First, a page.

The Scent Guide: What Does Musk Smell Like?
Musk is a favorite base note in all kinds of scented products, from skincare to candles and beyond. Unlike actual musk derived from animal glands, synthetic musks offer a more ethical option and a unique scent that is still used commonly today.
So what does musk smell like? Homesick reveals the origins of this helpful scent and explores the evolution and timeline of the modern musk we use now.
The Origins and Evolution of Musk
Back in the day, musk was created from the glands of the wild Tibetan musk deer. Fortunately — and spoiler alert — this is no longer the case. Today, the musky smell you get from perfumes and candles is entirely ethical and is derived from a combination of synthetic and natural resources like plants.
Still, the animal origins of musk are fascinating. It helps to understand better how musk came to be in human products and how it eventually evolved into synthetics for mass consumption today.
So how did we come to acquire musk? Musk was first discovered by Tibetan natives who noticed the male deer species mark their territory, spraying the scent from their musk gland during mating season. Long story short, the natives believed that they too could harness these aphrodisiacal powers.
By the 6th century, musk was discovered by Greek explorers, making its way across India into the Arabic regions. This is where the power and popularity of musk took off, turned into everything from perfumes to pomander balls to ward off smells and disease. By the 15th century, the musk trade peaked, being used even in Islamic culture and regional rituals to represent the smell of heaven.
It wasn’t until the 1880s that scientist Albert Bauer accidentally stumbled upon a musk-like odor while creating stronger dynamite. And it’s this synthesized molecule that is used more commonly for musk today.Fans of the Tropical Life Are Sure to Enjoy Our Hawaiian Candles
Today’s More Ethical Synthetic Musks
Since 1979, musk deer have been protected through various laws to prevent them from being hunted to extinction. But before this ban, scientists and researchers were already developing musk-like ingredients. While each synthetic molecule didn’t quite reach the essence of real deer musk, they did produce a slightly different, cleaner odor.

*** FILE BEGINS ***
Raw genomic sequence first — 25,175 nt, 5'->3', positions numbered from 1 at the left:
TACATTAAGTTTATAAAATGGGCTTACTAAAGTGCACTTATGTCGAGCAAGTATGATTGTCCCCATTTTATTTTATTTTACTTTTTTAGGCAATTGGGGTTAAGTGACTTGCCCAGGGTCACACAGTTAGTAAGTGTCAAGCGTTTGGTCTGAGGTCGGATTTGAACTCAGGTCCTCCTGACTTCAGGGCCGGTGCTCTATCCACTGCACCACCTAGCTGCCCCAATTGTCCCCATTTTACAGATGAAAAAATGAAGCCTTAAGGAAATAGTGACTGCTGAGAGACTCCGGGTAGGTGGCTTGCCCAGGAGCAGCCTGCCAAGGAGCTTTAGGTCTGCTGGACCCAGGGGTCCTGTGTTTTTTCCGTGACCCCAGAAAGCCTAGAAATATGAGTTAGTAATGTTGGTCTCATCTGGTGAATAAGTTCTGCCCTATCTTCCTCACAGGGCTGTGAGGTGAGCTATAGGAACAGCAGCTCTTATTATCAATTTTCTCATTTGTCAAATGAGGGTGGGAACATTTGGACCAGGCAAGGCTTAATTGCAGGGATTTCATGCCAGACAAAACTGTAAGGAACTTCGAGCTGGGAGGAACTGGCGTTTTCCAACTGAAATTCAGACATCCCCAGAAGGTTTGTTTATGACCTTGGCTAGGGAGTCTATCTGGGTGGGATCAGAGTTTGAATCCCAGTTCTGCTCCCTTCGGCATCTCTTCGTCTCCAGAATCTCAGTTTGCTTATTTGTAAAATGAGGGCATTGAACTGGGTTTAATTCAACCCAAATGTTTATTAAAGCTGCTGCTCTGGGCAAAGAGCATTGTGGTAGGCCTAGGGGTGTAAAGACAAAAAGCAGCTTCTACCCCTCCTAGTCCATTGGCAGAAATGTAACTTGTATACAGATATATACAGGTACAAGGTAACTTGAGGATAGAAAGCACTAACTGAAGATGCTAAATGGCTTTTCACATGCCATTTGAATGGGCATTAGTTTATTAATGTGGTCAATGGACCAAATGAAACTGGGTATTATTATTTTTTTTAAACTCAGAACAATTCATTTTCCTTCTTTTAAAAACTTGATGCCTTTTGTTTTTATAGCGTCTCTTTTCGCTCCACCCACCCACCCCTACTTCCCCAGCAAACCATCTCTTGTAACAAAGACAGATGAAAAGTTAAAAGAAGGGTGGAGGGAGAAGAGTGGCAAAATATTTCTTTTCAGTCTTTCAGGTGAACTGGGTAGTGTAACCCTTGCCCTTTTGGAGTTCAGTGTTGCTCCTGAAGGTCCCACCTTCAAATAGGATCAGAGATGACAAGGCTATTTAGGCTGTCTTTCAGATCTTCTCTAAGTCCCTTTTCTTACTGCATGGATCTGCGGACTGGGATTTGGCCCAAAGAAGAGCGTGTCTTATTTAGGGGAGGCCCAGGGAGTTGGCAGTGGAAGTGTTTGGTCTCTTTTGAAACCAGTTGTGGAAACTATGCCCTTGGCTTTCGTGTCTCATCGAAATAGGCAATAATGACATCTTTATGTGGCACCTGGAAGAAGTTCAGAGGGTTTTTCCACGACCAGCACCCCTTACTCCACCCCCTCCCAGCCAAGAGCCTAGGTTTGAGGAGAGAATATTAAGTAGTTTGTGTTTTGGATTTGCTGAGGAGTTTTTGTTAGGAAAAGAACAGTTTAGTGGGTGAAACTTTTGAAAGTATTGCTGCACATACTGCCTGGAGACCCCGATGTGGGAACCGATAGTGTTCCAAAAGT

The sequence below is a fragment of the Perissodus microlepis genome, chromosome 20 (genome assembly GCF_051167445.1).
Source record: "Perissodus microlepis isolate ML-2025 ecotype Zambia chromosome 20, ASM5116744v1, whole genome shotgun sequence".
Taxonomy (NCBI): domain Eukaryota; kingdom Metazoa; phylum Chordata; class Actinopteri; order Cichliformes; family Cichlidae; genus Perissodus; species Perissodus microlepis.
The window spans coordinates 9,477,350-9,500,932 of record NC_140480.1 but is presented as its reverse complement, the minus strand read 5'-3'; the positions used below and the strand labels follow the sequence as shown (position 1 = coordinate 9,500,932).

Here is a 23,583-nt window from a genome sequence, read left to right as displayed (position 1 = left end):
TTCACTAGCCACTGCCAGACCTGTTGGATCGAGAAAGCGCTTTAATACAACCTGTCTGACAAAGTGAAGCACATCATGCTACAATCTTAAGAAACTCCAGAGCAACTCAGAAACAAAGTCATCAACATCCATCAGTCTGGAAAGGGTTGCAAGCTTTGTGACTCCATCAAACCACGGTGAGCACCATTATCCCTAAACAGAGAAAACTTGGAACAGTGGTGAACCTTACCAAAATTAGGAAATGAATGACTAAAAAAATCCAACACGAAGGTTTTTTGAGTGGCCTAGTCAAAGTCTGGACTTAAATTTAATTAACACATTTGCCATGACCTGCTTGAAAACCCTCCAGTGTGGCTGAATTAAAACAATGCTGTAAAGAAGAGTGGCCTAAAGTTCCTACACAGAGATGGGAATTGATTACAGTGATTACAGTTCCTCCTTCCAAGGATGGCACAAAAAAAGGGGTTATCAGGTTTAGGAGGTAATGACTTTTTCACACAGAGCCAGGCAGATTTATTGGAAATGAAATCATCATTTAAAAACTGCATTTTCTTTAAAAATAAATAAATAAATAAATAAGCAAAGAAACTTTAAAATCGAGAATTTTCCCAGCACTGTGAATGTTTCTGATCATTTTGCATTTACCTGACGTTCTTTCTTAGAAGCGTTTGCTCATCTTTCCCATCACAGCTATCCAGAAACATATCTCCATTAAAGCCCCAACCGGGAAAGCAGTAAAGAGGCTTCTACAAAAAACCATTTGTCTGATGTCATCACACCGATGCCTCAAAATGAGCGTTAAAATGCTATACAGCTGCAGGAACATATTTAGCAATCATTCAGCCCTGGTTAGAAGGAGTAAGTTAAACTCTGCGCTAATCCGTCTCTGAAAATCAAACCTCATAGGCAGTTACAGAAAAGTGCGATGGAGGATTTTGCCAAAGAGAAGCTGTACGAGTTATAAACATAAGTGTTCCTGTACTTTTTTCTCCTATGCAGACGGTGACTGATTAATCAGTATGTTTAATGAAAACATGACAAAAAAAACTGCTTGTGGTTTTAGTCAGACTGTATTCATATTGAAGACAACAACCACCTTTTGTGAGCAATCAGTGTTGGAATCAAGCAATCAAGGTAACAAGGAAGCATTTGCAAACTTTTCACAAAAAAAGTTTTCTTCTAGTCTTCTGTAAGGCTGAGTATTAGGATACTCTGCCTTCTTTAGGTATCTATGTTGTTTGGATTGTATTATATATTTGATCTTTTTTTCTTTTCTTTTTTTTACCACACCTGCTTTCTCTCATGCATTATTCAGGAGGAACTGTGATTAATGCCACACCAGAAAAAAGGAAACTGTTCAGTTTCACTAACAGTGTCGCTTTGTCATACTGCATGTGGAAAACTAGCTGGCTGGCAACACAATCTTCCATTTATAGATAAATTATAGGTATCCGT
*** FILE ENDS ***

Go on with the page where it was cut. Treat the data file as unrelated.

Since Bauer’s accidental discovery, multiple years of research have created several types of synthetic musks and each offers a different smell, ranging from sweet and powdery to metallic.
Let’s explore each a little more in depth:
Aromatic Nitro-Musks: These types of musks are derived from substituted benzenes and were often used in goods like soaps, detergents and body lotions. However, they are no longer used today. This is because research found that their compounds were disrupting the function of human cells and hormones.
Polycyclic Musk Compounds: These types of musks are only used for laundry-style products. Lending a fresh scent, there is a downside: The molecules don’t break down properly, which makes them a less eco-friendly choice.
Macrocyclic Musk Compounds: Last, but not least, these musk compounds are what many perfumers and candle makers use. The muscone molecule is most popular among these compounds, followed by floral exaltolide and power-like ambrettolide.
So, What Does Musk Smell Like?
While many assume musk must smell like a rich leather, this isn’t the case. Today, synthetic musks are somewhat opposite, bringing in mellow undertones and floral fragrances, which are better suited as a binder. Powerful and at the same time elusive, musk is a versatile fragrance used in many products.
If you like the smell of musk, you’ll also like patchouli. So what does patchouli smell like? Also used as a base in candles and perfumes, patchouli has a similar sweet yet spicy, musky scent that lifts other fragrances.Like the Smell of Musk? Enjoy It with a New York Candle
Homesick Candles with Musk Smells
If you are looking for the exotic smell of musk, albeit ethically made, check out these Homesick candles. Each of these candles offers a musky scent.
Our Hawaiian candles will transport you to the lush, tropical island with ocean tides, cyclamen flowers and fruit, pineapples and coconuts. With base notes of musk, sugar and vanilla, there’s a sweet foundation that carries this candle's scent far.
The New York Candle
With top notes of bergamot, lemon and grapefruit paired with oakmoss and sandalwood and musk, the New York candle captures a bustling city perfectly. It’s sure to remind you of walking Central Park on a rainy spring day or shopping in the concrete jungle.
Ready to try a musk-scented candle? Explore Homesick candles and reed diffusers that offer a musk or a musk-like scent like patchouli.